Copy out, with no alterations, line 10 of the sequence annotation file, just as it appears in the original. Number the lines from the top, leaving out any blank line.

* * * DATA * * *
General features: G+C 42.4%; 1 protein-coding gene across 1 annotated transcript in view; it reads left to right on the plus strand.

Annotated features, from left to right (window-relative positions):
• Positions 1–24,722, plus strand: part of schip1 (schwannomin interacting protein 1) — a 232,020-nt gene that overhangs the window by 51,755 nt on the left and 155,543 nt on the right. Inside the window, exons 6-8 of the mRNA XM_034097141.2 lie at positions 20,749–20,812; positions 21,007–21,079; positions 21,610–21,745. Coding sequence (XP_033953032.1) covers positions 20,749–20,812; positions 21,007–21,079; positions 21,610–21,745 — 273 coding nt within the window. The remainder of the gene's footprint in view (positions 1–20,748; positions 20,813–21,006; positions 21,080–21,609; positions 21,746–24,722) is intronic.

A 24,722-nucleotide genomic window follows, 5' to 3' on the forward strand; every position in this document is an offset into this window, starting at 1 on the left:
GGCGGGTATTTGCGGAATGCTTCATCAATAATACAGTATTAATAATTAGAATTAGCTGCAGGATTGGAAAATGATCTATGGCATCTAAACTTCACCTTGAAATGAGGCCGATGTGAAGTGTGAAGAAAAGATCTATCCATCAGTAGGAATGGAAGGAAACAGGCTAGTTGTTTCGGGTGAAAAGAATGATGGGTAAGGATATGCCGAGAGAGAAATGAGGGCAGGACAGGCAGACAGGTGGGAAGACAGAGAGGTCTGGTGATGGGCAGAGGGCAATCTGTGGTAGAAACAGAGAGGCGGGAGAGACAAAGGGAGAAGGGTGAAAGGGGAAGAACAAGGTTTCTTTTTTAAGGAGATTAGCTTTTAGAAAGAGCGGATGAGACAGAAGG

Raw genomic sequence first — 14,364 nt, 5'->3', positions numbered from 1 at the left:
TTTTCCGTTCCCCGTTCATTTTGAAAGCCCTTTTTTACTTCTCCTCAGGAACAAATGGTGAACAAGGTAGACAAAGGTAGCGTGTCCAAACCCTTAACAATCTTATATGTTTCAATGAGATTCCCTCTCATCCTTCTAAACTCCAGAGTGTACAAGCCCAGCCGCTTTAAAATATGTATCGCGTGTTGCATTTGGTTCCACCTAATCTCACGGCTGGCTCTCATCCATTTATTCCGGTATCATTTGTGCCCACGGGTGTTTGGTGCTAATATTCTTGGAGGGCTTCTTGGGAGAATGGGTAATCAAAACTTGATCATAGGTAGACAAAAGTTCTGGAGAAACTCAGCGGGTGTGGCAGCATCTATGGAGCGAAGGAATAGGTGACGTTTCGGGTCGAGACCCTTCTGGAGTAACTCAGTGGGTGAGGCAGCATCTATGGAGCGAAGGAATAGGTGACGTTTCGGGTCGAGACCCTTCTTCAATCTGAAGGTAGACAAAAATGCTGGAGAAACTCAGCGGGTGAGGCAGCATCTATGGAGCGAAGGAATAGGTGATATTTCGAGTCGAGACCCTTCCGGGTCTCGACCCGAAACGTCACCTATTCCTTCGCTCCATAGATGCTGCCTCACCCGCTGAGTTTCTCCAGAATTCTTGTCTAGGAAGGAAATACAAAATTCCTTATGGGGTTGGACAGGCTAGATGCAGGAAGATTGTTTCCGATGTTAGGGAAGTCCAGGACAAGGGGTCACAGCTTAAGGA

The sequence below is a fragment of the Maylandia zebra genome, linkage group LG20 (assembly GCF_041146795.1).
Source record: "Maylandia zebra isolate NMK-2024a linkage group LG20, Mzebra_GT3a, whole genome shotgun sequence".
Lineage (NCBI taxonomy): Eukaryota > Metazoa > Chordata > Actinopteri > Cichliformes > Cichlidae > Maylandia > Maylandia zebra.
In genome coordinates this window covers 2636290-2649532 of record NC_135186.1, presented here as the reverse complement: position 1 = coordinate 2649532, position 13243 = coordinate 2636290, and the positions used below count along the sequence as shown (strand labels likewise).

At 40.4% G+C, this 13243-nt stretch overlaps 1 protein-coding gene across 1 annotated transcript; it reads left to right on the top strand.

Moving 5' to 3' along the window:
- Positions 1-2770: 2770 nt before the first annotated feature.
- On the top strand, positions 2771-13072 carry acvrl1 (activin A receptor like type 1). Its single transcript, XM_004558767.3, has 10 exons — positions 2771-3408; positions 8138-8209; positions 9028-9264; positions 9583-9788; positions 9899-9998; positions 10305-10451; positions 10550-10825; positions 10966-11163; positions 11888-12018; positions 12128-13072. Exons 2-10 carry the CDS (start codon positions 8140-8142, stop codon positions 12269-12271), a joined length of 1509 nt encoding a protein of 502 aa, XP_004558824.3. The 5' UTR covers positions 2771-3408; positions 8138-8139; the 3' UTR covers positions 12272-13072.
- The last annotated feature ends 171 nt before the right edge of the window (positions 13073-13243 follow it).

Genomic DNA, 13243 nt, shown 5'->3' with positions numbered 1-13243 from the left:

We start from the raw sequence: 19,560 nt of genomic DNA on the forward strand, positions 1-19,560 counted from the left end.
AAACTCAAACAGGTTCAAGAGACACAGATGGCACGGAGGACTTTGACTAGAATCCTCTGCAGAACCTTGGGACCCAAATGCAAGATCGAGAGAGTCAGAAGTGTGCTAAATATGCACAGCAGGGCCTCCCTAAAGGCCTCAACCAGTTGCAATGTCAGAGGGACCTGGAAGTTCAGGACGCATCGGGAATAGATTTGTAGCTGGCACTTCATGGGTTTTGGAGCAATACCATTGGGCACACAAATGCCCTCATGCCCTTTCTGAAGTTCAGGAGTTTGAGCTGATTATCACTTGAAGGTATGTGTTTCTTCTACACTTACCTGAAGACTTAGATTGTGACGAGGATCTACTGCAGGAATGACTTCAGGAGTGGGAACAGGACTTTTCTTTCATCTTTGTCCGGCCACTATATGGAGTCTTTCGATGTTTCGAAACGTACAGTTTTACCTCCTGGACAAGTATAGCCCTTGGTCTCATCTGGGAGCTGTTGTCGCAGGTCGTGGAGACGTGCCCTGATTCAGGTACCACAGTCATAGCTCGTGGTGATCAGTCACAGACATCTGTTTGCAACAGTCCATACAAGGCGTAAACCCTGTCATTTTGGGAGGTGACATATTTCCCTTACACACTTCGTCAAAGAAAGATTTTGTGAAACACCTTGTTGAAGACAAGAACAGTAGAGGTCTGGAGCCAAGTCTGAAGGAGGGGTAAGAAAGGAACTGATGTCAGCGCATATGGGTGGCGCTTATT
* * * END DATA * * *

Lineage (NCBI taxonomy): Eukaryota > Metazoa > Chordata > Actinopteri > Cichliformes > Cichlidae > Maylandia > Maylandia zebra.